Michigan does a legal about-face on climate change under new attorney general

"Under my watch, Michigan will not be a party to lawsuits that challenge the reasonable regulations aimed at curbing climate change."

General view of the State Capitol Building in Lansing, MI. CREDIT: Scott Legato/Getty Images for
General view of the State Capitol Building in Lansing, MI. CREDIT: Scott Legato/Getty Images for

In a dramatic shift, Michigan is withdrawing from four lawsuits against the Environmental Protection Agency (EPA), as the state’s new Democratic leadership moves to make good on climate action.

Attorney General Dana Nessel (D) announced Tuesday that Michigan will drop the EPA lawsuits targeting federal air regulations which the the state joined under the previous Republican leadership. Those lawsuits include challenges to Obama-era rules curbing power plant emissions like mercury, methane emissions from oil fields, and limitations on greenhouse gases imposed by the Clean Power Plan (CPP) — all targets of the Trump administration’s environmental rollbacks.

“Under my watch, Michigan will not be a party to lawsuits that challenge the reasonable regulations aimed at curbing climate change and protecting against exposure to mercury and other toxic substances,” said Nessel in a statement.

Nessel’s predecessor, Republican Bill Schuette, notably endorsed former EPA administrator Scott Pruitt, who initiated the mass rollback of Obama-era environmental regulations. Schuette ran for governor in 2018 but lost to Democrat Gretchen Whitmer last November. Both Whitmer and Nessel touted environmental issues in their campaigns, highlighting access to clean water and efforts to address climate change in a state plagued by pollution and reeling from several water crises.


Environmental organizations broadly endorsed both Democrats during the midterms and applauded Nessel’s decision on Tuesday to withdraw from the EPA lawsuits. In a statement to ThinkProgress, Sierra Club Michigan’s legislative and political director, Mike Berkowitz, commended the move to abandon “dangerous and frivolous lawsuits” against environmental safeguards.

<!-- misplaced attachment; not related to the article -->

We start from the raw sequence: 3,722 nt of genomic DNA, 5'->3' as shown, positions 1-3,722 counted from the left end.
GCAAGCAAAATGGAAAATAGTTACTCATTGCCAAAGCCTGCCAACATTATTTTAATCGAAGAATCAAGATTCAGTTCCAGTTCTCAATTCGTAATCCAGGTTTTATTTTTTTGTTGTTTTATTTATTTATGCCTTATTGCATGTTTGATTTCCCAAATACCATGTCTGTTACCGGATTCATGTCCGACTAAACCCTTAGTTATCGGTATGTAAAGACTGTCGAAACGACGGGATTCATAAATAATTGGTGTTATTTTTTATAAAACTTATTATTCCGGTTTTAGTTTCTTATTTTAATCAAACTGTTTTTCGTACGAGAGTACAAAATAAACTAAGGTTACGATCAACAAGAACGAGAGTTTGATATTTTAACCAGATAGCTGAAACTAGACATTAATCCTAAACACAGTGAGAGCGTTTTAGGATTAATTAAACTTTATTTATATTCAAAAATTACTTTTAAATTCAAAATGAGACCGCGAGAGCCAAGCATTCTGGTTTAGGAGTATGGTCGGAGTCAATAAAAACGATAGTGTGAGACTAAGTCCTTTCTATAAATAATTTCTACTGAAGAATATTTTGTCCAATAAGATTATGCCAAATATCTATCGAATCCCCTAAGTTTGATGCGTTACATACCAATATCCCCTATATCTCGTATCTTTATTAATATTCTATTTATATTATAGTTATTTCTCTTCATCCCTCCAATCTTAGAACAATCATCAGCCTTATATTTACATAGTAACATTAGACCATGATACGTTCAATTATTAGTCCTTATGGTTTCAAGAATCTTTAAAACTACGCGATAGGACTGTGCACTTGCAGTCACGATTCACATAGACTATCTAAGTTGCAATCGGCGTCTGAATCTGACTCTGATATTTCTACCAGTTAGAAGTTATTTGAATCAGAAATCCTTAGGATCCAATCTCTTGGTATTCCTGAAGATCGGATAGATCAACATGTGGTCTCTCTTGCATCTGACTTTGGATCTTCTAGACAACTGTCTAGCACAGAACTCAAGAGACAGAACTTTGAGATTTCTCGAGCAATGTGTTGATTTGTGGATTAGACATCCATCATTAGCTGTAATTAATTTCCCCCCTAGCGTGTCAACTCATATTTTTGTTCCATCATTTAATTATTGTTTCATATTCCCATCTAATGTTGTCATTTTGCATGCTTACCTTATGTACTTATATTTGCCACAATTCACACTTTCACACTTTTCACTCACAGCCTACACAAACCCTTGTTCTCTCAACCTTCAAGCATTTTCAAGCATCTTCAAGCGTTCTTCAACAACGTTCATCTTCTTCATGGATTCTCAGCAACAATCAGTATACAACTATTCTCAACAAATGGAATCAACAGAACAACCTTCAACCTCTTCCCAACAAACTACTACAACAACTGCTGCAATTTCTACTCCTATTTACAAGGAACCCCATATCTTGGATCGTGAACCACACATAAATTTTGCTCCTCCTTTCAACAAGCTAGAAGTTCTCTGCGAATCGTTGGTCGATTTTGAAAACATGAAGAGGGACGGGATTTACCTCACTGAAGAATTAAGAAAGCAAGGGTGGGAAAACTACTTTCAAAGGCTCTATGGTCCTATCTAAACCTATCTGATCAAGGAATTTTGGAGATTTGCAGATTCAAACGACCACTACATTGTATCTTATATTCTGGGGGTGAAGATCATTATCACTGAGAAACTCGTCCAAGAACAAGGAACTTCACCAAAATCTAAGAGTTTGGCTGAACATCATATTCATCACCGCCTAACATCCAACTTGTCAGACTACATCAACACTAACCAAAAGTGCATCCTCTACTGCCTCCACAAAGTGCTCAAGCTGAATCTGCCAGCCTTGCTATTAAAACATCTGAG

“[Schuette] led the charge against air emission safeguards, disregarding the impacts of climate change, and consistently siding with corporate polluters,” Berkowitz said, noting that his organization supports Nessel’s moves to restore “integrity and the values of environmental justice to the office of the attorney general.”

Other organizations similarly praised the move, which marks a decisive shift from Schuette and former Gov. Rick Snyder (R). In a statement, Lisa Wozniak, executive director of the Michigan League of Conservation Voters, said that the move “sends a clear and timely message” on the importance of climate and environmental action.

“Michigan never had any business joining coal companies in suing the federal government over policies that protect our air and water from dangerous pollution,” said Wozniak.

Sean Hammond, of the Michigan Environmental Council, meanwhile praised Michigan’s “shift towards clean energy” and emphasized the importance of backing away from supporting coal in particular. The lawsuits have been seen as a hurdle to the state’s move away from fossil fuels and towards renewable power, something Whitmer’s office has indicated is a priority.


“With the overwhelming consensus that coal power has to be phased out as soon as possible to prevent imminent climate disaster, there is simply no reason for Michigan to remain in these cases,” Hammond said in an email to ThinkProgress.

Withdrawing from the EPA lawsuits isn’t Nessel’s only move that marks a pivot towards prioritizing the environment. She is also eyeing a controversial pipeline: Enbridge Line 5.

The aging pipeline runs under the Straits of Mackinac — the narrow waterways that flow between Michigan’s Upper and Lower Peninsulas — bringing oil from Canada into the United States. Built in the 1950s, Line 5 is a long-running source of concern for residents, many of whom fear an oil spill could threaten aquatic life and potentially drinking water.

Whitmer pledged to shut down Line 5 if elected. But in a move widely seen as a way to undercut her authority, Snyder in his final weeks as governor pushed through legislation to ensure the construction of a tunnel to house Line 5’s oil and address the pipeline’s problems without decommissioning it. The project is set to cost upwards of $500 million and take a decade to complete.

Upon taking office, Whitmer requested that Nessel look into the legality of Snyder’s legislation. There has been no timeline given for a decision, but Nessel has indicated that the issue is a top priority and that the legislation has raised serious legal concerns.


Another key point of environmental concern for Nessel’s office is the state’s ongoing battle with per- and polyfluoroalkyl substances, which have been found in drinking water supplying multiple Michigan communities. Better known as PFAS, the chemicals are linked to numerous health problems, including cancer.

The attorney general, who criticized Schuette’s handling of investigations into the Flint water crisis, has also asked Wayne County Prosecutor Kym Worthy to take over for Special Prosecutor Todd Flood. Nessel requested at the beginning of January that Worthy conduct an independent evaluation of the criminal cases associated with the issue.

Michigan’s environmental advocates are largely supportive of these moves and the Sierra Club’s Berkowitz emphasized the value of the state’s pivot towards environmental and climate action.

“Given the unprecedented challenges facing our Great Lakes, our climate, and our communities,” he said, “[Nessel and Whitmer] did not waste any time.”